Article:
At the time NCR was founded in 1884 a reference to war meant the Civil War. The airplane was yet to be invented. Speedy transportation meant going by rail. And to be a salesman was the lowest of the low. Rough-looking. Cigar-puffing. Whiskey- reeking. Undisciplined hawkers and peddlers of wares of dubious manufacture.
This undisciplined approach to salesmanship continued well into the twentieth century. In contrast, the 70 charter members of the world's first CPC were sales professionals of the highest caliber — impeccably groomed, black shoes polished, white shirt starched, collars buttoned — ready to face two weeks of systematic sales training, camaraderie and entertainment by the officers of the National Cash Register Company (NCR). This landmark event, celebrating the top sales achievers in 1906, was held February 4-16, 1907, on the 8th floor or NCR's building No.10 in Dayton, Onto.
2006 marks the 100th anniversary of CPC, the oldest and most elite sales club in the world. The first written record of CPC can be found in the June 8, 1906 edition of "Quota Number N.C.R." Mailed to the entire US selling force, it did a great deal toward popularizing the 100-point movement which had started in the Chicago district office with the encouragement of District Manager E. W. Russell and Office Manager C. T. Walmsley who were both ardent supporters. To become a member, a sales agent was required to secure an average of 100 points a month for 12 consecutive months, from January 1 to December 21, or 1,200 net points per year.
CPC was a direct outgrowth of the sales quota plan devised by founder John H. Patterson for measuring and recognizing selling ability. Billed by Patterson as "the most exclusive organization of any selling force in the world," the announcement of the 100 Point Club described the club's features and organizational model and promoted the ultimate prize, "a two weeks" convention exclusively at Dayton, Ohio. "The purpose of the convention was to gather together for an exchange of ideas and general discussion in order to 'increase their efficiency as salesmen." All traveling expenses and hotel bills were paid by the company.
"Loyalty Produces Leaders" was the motto adopted by members of The Club — loyalty to the company and to the company's sales practices. The Club's insignia was the monogram of the letters "C.P.C." As was noted in the proceedings, "It shall be inscribed upon the flag adopted by The Club, and each member shall be given a fiag." G. L. Baker of San Francisco made NCR history as the first sales agent to qualify for CPC Membership. According to the rules of the time, he became president of CPC for the year.
In addition to rousing speeches and songs, attendees were entertained and showered with congratulations for their hard work. One of the first orders of business was a tour of the factory floor where special exhibits had been erected in different departments to help tell the story of NCR's manufacturing and inspection processes.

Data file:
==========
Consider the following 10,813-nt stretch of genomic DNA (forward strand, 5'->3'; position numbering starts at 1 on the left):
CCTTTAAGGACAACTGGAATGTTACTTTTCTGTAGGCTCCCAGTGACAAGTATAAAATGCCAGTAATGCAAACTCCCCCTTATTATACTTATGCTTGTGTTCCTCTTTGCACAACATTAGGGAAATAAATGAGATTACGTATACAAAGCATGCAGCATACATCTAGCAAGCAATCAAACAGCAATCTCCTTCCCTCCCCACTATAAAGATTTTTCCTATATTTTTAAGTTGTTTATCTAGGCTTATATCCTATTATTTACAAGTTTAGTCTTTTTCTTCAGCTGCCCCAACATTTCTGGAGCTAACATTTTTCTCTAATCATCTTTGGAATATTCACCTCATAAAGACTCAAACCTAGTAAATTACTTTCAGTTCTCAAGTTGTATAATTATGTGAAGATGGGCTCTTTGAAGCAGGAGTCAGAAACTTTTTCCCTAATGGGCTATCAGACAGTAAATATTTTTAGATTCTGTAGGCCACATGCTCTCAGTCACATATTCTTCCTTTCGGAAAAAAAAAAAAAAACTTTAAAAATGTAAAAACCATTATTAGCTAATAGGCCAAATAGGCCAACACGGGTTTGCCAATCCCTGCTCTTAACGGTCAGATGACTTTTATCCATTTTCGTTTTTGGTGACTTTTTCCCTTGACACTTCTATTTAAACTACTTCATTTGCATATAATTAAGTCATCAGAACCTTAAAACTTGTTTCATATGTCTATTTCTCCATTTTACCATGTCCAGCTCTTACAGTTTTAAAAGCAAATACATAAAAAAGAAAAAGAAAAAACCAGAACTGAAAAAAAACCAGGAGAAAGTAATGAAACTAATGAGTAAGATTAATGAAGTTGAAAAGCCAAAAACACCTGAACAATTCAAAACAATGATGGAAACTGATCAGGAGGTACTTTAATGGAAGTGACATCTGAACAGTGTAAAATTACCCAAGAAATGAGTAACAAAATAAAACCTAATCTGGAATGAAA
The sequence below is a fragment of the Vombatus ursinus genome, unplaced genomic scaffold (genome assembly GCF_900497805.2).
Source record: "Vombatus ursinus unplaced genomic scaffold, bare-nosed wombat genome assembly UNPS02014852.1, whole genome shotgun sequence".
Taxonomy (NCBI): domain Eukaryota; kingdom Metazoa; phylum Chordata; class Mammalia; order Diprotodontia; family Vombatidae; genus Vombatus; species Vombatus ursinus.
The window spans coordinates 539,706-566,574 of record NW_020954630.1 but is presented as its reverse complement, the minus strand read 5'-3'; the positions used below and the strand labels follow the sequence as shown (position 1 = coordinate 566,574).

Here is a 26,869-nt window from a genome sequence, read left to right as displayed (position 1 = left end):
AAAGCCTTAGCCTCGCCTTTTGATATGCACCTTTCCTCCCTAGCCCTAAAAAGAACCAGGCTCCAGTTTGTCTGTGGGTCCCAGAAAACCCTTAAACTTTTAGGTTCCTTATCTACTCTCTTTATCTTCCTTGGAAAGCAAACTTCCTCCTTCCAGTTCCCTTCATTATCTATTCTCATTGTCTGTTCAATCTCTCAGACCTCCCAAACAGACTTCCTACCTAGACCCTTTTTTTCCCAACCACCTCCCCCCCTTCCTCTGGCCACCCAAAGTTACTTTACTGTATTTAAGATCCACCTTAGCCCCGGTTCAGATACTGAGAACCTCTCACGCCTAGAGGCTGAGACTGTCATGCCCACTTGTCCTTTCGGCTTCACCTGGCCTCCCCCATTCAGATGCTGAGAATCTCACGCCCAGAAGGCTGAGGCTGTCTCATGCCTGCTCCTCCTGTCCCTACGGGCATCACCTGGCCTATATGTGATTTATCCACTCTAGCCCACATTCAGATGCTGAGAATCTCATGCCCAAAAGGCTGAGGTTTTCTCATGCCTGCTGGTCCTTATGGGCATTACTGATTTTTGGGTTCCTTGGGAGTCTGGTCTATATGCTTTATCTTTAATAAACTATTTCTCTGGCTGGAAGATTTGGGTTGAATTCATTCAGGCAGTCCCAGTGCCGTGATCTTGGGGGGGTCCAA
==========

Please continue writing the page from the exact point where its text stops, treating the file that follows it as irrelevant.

The members of the first CPC convention deemed it "a tremendous success. So great was the praise of the charter members of the 100 Point Club — of the idea, of the convention, of the help and encouragement they got — that many of the agents voluntarily asked that their quotas be increased to 100 points a month so that they too could be eligible for membership."
As the company grew and prospered and NCR evolved into a global entity, enthusiasm for CPC expanded from its roots in the United States into a phenomenon of domestic, regional, international and eventually global events in which the "best of the best" in NCR sales came together as one.
Rewards and recognition were a big part of the CPC convention experience, but more important was the veritable explosion of ideas that resulted as salespeople shared their stories and their most successful techniques. Annual CPC conventions continued to he held with regularity except when world events intervened, notably the Great Depression and World War II.
The rules for CPC qualification have changed from time to time since the first CPC convention. Today attaining 100 percent of assigned objectives qualifies sales associates for CPC Membership, but it does not qualify them for attendance at the convention except for first-timers or "Baby 100 Pointers" as they were called in the early years of CPC. Today, in order to participate in the convention, additional quota attainment is 'incrementally set... depending on the category of the sales associate."
Some things have not changed, however, including many of the CPC traditions that have evolved over the decades. The one tradition that has endured the longest is the flying of flags which formed a key part of the celebrations of the very first CPC convention. Today, in addition to a flag ceremony, other CPC traditions include the CPC pin, a tie/scarf ceremony started at a CPC convention in the Far East, recognition of first-time CPC qualifiers, recognition of consistent achievers, recognition of 25-year CPC Members and Chairman Award Winners, and the induction of new Life Honorary CPC Members.
Source: NCR CPC Centennial Booklet